We are in our 50s, live in California and have $2 million in retirement savings. We want someone to tell us if we can even retire – what’s our best bet there?

Questions: We are a single income couple in Southern California, ages 56 and 54. We are seeking a no-fee-only financial advisor to assess our financial situation and provide a one-time consultation regarding the possibility of retirement. The house is paid off, the kids education is pretty much paid for too, about $2 million in retirement savings plus significant other assets/non-retirement savings. (Looking for a financial advisor too? This tool can help match you with someone who might meet your needs.)

Reply: Many advisers offer a retirement readiness consultation for a fee – but what this will look like and what it will cost will vary. You may want to look for a certified financial planner who works on a project basis using sites like LetsMakeAPlan.org, Garrett Planning Network, or XY Planning Network.

An example of what a retirement preparedness consultation might look like comes from certified financial planner David Edmisten of Next Phase Financial Planning. He says that at his firm, for initial engagements, you’d start with a 20-minute phone call that allows their planners to understand the important questions you need answered. This session does not delve into the nitty-gritty components of your personal financial picture, but rather serves as an educational overview of what the advisor and their company can offer someone in a situation like yours.

Then you would have two more meetings: “Our first meeting will then last up to an hour, virtually or in person, and we will meet to gain an accurate understanding of your goals, hopes, fears and resources for your ideal early retirement. We will explain the documents we need from you to build your plan, and we will use the information you share with us to build a customized pension guide card for your pension,” says Edmisten. During another meeting, you will receive a unique financial plan that spells out the exact steps the advisors recommend, including action on Social Security, retirement income, tax reduction, investments and other relevant issues.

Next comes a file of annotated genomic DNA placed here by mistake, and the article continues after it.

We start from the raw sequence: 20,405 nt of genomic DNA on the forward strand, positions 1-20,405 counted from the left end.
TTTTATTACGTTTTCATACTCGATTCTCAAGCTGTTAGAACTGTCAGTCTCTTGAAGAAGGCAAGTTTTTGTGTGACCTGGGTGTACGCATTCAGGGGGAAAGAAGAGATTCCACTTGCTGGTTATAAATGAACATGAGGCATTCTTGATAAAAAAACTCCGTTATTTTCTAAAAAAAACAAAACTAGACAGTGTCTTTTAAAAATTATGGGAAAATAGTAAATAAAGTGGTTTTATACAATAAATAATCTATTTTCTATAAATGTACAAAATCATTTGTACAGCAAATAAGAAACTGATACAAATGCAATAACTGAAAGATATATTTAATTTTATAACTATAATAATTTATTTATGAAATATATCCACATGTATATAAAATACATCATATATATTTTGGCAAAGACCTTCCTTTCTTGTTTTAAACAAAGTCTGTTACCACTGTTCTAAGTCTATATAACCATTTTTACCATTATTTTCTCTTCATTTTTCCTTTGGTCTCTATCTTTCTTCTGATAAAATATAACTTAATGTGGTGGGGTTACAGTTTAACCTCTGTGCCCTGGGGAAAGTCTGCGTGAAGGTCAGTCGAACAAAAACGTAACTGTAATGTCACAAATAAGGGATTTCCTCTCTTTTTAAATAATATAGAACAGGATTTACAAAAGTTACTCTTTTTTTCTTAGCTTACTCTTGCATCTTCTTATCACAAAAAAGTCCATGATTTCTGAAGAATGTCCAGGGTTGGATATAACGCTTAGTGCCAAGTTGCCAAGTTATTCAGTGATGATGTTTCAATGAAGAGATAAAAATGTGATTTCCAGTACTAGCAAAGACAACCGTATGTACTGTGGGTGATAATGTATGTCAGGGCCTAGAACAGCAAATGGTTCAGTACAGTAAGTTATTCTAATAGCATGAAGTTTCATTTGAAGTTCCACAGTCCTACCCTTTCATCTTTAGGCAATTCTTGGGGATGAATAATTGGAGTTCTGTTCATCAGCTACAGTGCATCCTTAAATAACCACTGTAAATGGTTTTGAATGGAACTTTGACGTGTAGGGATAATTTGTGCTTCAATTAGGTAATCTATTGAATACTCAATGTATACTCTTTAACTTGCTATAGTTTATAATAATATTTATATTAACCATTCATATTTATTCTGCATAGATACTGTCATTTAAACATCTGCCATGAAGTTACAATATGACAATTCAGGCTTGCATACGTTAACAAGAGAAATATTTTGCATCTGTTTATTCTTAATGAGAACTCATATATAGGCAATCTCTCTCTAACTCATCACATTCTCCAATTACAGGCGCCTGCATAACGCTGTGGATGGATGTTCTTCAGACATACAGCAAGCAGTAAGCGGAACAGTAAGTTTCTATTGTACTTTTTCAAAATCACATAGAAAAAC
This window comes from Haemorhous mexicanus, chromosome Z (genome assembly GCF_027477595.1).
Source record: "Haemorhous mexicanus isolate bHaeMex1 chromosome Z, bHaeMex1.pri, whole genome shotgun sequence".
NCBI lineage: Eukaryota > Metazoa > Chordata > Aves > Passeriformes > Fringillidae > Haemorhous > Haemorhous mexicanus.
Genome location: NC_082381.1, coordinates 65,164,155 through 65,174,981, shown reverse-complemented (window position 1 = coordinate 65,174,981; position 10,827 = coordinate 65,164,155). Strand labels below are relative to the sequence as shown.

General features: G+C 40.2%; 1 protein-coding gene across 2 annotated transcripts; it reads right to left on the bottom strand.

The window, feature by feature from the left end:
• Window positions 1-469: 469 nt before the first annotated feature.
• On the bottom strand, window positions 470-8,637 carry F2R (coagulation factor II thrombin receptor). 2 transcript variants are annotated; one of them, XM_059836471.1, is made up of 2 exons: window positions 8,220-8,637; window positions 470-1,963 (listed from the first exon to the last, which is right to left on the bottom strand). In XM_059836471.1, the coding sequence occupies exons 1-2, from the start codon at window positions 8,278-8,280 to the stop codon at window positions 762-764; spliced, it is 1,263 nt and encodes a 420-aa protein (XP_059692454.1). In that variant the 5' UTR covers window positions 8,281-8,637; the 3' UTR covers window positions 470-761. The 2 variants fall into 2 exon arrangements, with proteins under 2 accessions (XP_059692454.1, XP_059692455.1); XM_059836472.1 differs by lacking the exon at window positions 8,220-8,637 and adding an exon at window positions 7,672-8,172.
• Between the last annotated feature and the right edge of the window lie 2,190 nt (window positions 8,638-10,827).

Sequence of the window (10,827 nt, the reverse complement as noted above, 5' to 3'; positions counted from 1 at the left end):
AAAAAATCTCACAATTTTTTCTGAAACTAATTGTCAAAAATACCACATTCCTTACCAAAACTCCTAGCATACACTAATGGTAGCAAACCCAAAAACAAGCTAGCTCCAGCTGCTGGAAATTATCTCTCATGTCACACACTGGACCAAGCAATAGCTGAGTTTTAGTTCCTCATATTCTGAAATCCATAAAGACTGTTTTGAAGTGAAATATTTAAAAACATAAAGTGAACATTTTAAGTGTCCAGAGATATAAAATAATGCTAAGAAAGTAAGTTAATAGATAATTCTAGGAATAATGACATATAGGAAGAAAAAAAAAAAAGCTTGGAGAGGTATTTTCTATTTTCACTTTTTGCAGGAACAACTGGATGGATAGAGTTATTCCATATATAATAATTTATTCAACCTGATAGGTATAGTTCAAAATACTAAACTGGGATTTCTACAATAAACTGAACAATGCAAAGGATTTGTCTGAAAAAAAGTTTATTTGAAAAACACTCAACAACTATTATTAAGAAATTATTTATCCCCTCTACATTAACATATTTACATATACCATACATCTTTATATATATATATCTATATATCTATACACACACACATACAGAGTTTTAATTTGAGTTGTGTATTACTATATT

Although the cost of a comprehensive financial plan varies depending on a number of factors, certified financial planner Elyse Foster of Harbor Wealth Management says you can probably expect to pay between $4,000 and $5,000 for a planning-only engagement — though sometimes they is smaller. “A fixed amount usually makes more sense than hourly, as hourly can be expensive,” says Foster. Although, to be fair, you might want to talk to the advisor about the possibility of adding hourly help if you run into problems trying to implement their plan.

The fees Foster references are for a comprehensive financial plan, which should include: a net worth statement, cash flow analysis, casualty insurance summary, retirement income sustainability analysis with one or two different projections for flexibility, additional comments on company benefits and retirement options, a written summary of plan results, and an implementation plan for flavor that comes out of the planning process as well as implementation meetings. (Looking for a financial advisor too? This tool can help match you with someone who might meet your needs.)

That said, one-time consultations should be treated as a snapshot in time, says Certified Financial Planner Bruce Primeau of Summit Wealth Advocates. “As tax laws change, portfolios go up and down and retirement plans may need to be adjusted. A one-time consultation can help someone get a good sense of where they stand now, but there are likely more strategies to consider moving forward,” says Primeau.

Going forward, Primeau says it’s important to consider whether Roth IRA conversions should play a role in retirement. “Other things to consider include when to draw from pensions or Social Security and how to draw down assets from your portfolio. My point is that financial planning is constantly changing,” says Primeau — who notes that you should ask even if you want to be your “own advisor and stay ahead of changes in tax laws, changes in property law, rebalance their own portfolio” or weather you want to “delegate this responsibility to a professional.” (Looking for a financial advisor too? This tool can help match you with someone who might meet your needs.)

Before committing to a one-time consultation, Primeau recommends getting an initial assessment and having a financial plan drawn up. “This will give you the floor and maybe some recommendations for what you can do differently. From there, you can decide if the advisor you’re working with can provide enough value to continue working with them on an ongoing basis. Otherwise, you can take the plan and implement it,” says Primeau.

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